Even if the Kremlin played no direct role in Draghi’s fall, there is plenty of evidence to suggest that Italy has been a significant target for Russia’s hybrid warfare and disinformation efforts.
On July 28, the Italian daily La Stampa published leaked intelligence documents claiming that Oleg Kostyukov, a Russian diplomat in Rome, had asked in May if the League party’s minister was inclined to resign from the Draghi government. Suggestions that Russia was behind the government’s eventual collapse have been rubbished by figures as far ranging as the Kremlin spokesperson, Dmitri Peskov and the League’s leader Matteo Salvini. Nevertheless, that the intelligence exists and that the collapse served Russia’s geopolitical ends are both unarguable.
Jacopo Iacobini, the journalist who wrote La Stampa‘s front page story, feels the leaks provided ample evidence of intent. “It’s no longer an opinion that Russia interfered,” he said. “It’s a fact.” Iacobino readily accepts that the collapse of Draghi’s coalition had many causes and that the internal politics of the three rightwing groups played a part. However, the leaked intelligence also implicates the Kremlin.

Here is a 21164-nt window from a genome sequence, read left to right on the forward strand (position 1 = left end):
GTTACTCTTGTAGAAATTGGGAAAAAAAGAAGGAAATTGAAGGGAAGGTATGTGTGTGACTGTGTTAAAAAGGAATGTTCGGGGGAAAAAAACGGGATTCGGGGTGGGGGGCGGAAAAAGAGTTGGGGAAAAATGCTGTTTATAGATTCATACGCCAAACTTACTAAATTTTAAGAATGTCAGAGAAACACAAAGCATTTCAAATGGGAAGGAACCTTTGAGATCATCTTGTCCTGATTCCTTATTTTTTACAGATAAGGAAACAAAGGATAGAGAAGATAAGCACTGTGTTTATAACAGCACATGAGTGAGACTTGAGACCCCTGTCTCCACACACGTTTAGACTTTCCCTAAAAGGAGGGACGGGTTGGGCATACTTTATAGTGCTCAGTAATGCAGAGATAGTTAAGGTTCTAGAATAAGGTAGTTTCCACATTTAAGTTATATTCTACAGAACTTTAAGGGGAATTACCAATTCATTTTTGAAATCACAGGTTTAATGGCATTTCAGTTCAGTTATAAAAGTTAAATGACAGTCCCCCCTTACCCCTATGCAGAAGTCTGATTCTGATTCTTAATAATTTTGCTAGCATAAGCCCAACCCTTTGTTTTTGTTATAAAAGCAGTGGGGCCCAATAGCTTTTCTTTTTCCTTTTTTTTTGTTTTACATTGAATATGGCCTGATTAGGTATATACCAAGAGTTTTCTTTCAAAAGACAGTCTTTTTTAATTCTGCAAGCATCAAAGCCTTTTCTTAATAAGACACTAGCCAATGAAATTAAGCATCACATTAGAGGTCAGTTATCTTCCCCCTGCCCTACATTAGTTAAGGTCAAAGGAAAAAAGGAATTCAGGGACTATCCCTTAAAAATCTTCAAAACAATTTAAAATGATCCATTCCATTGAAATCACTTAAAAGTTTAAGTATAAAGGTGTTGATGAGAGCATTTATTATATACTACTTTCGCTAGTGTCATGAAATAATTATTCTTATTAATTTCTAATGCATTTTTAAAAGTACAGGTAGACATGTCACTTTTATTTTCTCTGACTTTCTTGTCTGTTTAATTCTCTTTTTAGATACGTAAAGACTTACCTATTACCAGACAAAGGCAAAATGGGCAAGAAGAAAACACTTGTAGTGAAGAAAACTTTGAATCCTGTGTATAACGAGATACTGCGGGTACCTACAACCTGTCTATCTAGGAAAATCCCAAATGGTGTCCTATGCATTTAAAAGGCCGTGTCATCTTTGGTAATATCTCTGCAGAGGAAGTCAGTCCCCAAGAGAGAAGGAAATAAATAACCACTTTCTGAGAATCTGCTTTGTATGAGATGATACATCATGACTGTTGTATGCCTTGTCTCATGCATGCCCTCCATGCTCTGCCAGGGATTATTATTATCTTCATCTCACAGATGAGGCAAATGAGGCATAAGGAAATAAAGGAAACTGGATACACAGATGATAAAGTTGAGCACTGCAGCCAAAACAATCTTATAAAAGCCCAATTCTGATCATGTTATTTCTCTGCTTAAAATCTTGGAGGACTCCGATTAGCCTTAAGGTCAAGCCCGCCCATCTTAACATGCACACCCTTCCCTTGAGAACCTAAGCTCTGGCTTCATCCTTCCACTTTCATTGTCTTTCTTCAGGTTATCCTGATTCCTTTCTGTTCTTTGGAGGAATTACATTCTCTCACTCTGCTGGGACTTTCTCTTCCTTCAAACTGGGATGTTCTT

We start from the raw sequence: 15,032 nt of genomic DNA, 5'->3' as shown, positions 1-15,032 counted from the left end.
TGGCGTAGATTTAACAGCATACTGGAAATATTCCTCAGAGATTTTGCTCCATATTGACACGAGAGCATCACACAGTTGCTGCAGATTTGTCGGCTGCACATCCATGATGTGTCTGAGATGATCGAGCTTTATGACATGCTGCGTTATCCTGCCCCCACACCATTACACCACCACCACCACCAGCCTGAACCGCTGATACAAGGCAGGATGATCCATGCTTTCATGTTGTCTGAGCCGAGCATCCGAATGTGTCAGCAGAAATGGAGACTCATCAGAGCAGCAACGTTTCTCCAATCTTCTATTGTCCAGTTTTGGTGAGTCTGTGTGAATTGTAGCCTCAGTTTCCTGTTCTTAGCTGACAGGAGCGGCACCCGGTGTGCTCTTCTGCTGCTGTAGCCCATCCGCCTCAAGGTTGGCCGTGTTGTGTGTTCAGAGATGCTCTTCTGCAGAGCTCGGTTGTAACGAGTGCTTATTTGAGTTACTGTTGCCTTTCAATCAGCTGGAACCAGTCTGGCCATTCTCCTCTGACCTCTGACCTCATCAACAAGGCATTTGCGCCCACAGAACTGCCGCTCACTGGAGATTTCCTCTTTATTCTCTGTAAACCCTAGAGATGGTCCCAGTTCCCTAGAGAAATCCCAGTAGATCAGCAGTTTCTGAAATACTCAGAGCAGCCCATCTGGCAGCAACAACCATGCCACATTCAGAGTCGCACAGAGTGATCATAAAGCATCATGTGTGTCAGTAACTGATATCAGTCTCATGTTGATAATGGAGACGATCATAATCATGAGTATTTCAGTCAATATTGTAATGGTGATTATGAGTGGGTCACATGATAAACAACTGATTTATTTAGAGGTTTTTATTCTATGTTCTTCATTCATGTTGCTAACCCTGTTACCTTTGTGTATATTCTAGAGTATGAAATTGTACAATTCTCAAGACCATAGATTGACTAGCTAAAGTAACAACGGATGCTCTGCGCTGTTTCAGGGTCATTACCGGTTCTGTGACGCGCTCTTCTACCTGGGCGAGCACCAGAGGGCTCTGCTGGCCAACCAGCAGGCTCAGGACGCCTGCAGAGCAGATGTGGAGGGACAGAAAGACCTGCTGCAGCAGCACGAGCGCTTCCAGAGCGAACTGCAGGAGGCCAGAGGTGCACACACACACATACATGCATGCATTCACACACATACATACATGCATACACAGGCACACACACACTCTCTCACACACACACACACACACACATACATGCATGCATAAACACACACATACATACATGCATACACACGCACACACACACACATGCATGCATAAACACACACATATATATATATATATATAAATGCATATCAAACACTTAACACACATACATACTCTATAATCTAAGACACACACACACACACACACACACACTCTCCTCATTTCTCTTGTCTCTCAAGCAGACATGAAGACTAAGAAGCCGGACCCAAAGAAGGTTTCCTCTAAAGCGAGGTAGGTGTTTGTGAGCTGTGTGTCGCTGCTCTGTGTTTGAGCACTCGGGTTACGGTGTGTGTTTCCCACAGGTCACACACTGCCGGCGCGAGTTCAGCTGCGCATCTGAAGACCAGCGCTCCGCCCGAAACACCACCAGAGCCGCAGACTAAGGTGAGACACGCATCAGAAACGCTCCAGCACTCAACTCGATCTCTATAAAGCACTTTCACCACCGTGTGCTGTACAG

“At the end of May, no one was talking about the fall of the Draghi cabinet, by July, everyone was,” Iacobini, who wrote the book, Oligarchs: How Putin’s Friends are Buying Italy said. This suggests not just Russia’s interference in Italy’s domestic politics, but the willingness of the Italian media to nudge popular opinion in a direction that suited the Kremlin. In May, an Italian parliamentary committee began an investigation into some of the content featured on Italy’s private television networks, including one owned by Sivio Berlusconi.
All three leaders of the parties that withdrew from Draghi’s government have since condemned Russia’s invasion of Ukraine. That much is on the record. Also on the record is the fact that all three have longstanding links with Russia and with Vladimir Putin specifically.